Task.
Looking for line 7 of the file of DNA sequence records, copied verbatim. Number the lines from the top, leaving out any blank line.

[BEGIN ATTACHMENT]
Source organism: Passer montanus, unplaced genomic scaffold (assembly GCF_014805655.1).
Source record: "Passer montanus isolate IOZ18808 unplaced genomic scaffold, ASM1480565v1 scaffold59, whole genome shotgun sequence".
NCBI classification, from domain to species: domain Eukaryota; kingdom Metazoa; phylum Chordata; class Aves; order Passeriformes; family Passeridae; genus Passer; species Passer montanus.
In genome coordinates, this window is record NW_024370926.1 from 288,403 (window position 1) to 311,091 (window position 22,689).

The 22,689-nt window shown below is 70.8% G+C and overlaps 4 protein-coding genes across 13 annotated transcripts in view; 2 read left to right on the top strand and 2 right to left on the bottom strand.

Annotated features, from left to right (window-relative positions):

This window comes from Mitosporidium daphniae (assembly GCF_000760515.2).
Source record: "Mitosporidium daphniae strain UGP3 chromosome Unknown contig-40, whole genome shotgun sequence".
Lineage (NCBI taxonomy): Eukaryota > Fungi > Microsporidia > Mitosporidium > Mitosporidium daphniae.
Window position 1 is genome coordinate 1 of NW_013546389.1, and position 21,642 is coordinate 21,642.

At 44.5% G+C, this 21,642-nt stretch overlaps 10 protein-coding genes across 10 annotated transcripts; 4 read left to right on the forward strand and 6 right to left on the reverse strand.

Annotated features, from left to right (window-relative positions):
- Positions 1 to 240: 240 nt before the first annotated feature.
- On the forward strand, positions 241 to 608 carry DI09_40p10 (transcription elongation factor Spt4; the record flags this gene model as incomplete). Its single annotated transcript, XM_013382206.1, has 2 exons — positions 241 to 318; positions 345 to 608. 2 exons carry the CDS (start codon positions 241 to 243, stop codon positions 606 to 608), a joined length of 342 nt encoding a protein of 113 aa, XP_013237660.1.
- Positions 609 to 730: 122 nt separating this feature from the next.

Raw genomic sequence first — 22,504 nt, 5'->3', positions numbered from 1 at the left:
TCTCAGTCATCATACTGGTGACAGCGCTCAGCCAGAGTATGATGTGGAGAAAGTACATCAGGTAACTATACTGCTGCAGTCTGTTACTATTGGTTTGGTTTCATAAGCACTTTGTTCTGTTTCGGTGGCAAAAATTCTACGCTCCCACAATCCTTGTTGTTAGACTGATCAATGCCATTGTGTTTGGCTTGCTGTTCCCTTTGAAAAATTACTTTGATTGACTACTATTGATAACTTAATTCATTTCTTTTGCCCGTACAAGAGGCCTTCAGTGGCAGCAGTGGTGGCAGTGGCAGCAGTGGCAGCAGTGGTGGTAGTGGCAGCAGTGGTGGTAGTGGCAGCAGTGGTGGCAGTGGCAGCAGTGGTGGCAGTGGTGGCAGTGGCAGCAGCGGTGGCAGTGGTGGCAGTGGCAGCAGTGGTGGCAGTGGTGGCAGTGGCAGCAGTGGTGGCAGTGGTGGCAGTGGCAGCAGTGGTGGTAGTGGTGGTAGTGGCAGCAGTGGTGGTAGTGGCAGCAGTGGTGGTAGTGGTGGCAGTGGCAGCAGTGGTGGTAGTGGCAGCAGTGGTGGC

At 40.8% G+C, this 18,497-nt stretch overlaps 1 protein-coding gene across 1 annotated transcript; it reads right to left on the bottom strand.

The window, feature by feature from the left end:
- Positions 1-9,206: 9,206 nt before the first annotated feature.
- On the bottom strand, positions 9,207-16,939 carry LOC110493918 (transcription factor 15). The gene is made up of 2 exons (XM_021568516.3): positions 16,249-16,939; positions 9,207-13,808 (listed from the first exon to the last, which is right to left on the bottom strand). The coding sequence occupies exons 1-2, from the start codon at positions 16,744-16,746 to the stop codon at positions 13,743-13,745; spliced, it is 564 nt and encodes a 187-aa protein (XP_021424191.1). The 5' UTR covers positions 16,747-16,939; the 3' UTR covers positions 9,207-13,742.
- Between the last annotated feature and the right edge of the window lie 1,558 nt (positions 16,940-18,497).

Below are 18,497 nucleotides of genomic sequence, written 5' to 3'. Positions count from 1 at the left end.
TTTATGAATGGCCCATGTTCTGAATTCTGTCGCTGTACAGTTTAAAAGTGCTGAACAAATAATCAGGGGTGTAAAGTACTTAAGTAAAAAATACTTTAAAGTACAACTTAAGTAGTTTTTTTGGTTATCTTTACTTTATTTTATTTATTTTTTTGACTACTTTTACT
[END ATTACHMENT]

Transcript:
This window comes from Mitosporidium daphniae (assembly GCF_000760515.2).